State liquor authorities are now caught between their historical role in limiting alcohol and their state’s desire to advance its economic development interests – while facing shifting social values and even hostility toward overregulation. That isn’t an easy position for them or for alcohol entrepreneurs looking to innovate and push past the limits on what has been done before.
It’s difficult to foresee the evolution of regulatory frameworks down the road, but it’s certain that few if any states are going to eliminate their regulations entirely. What we will probably see is a long-term trend toward more enabling legislation tempered by an ever-increasing complexity of new exceptions, categories and rules. That makes it all the more important for entrepreneurs in the sector and their supporters to work with experienced legal counsel, get involved with industry organizations (particularly at the state level) and get to know regulators and their challenges.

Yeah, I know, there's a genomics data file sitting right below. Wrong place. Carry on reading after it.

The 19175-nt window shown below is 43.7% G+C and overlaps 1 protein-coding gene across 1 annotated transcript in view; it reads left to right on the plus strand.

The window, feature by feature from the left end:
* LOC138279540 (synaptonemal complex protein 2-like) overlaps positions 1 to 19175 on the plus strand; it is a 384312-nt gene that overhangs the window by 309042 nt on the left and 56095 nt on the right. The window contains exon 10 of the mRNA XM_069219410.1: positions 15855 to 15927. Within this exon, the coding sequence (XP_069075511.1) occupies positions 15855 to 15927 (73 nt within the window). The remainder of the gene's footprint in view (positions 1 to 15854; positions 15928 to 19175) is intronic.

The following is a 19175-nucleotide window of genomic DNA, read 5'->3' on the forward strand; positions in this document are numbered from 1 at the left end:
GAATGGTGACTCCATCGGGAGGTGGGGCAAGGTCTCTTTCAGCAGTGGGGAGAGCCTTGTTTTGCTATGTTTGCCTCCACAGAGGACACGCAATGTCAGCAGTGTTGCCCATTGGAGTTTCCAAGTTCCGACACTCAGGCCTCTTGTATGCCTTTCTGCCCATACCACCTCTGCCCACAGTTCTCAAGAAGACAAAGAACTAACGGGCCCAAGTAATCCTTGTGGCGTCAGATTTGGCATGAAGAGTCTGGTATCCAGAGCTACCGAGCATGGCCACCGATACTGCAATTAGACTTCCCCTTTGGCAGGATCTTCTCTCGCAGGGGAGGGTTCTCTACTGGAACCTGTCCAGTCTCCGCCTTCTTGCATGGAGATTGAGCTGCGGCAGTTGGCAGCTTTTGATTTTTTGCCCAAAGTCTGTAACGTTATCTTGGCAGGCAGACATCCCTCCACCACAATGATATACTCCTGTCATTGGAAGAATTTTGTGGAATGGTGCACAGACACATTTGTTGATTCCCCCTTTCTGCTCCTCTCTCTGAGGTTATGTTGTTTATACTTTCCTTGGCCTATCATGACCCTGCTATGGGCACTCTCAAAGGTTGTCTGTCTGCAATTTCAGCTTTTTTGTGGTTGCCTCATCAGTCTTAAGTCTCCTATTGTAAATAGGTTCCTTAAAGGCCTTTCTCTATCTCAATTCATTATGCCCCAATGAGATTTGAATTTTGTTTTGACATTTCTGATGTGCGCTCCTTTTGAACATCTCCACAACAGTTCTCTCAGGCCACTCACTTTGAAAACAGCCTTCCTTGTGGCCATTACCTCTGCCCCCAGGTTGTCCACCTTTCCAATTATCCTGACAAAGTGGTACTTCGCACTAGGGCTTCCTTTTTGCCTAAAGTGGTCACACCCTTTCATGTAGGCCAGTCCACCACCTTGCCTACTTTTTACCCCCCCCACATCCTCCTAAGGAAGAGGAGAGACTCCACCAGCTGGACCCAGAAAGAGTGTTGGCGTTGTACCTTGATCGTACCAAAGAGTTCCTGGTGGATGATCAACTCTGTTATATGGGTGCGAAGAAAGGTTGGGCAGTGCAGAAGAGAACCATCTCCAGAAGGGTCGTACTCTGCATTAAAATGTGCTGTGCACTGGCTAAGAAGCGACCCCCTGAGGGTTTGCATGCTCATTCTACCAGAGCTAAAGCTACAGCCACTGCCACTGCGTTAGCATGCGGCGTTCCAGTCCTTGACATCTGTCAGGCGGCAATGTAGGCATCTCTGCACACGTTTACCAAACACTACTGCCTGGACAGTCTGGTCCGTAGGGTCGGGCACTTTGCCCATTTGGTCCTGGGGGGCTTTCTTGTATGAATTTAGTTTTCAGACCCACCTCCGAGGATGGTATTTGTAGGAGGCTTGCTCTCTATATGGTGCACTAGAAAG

Devin Morgan is co-founder of EatDrinkLaw.com and the Knull Group. He specializes in intellectual property, legal compliance and business strategies for the food and beverage industry. Devin can be reached at email@example.com.
Illustration by marin at Free Digital Photos.net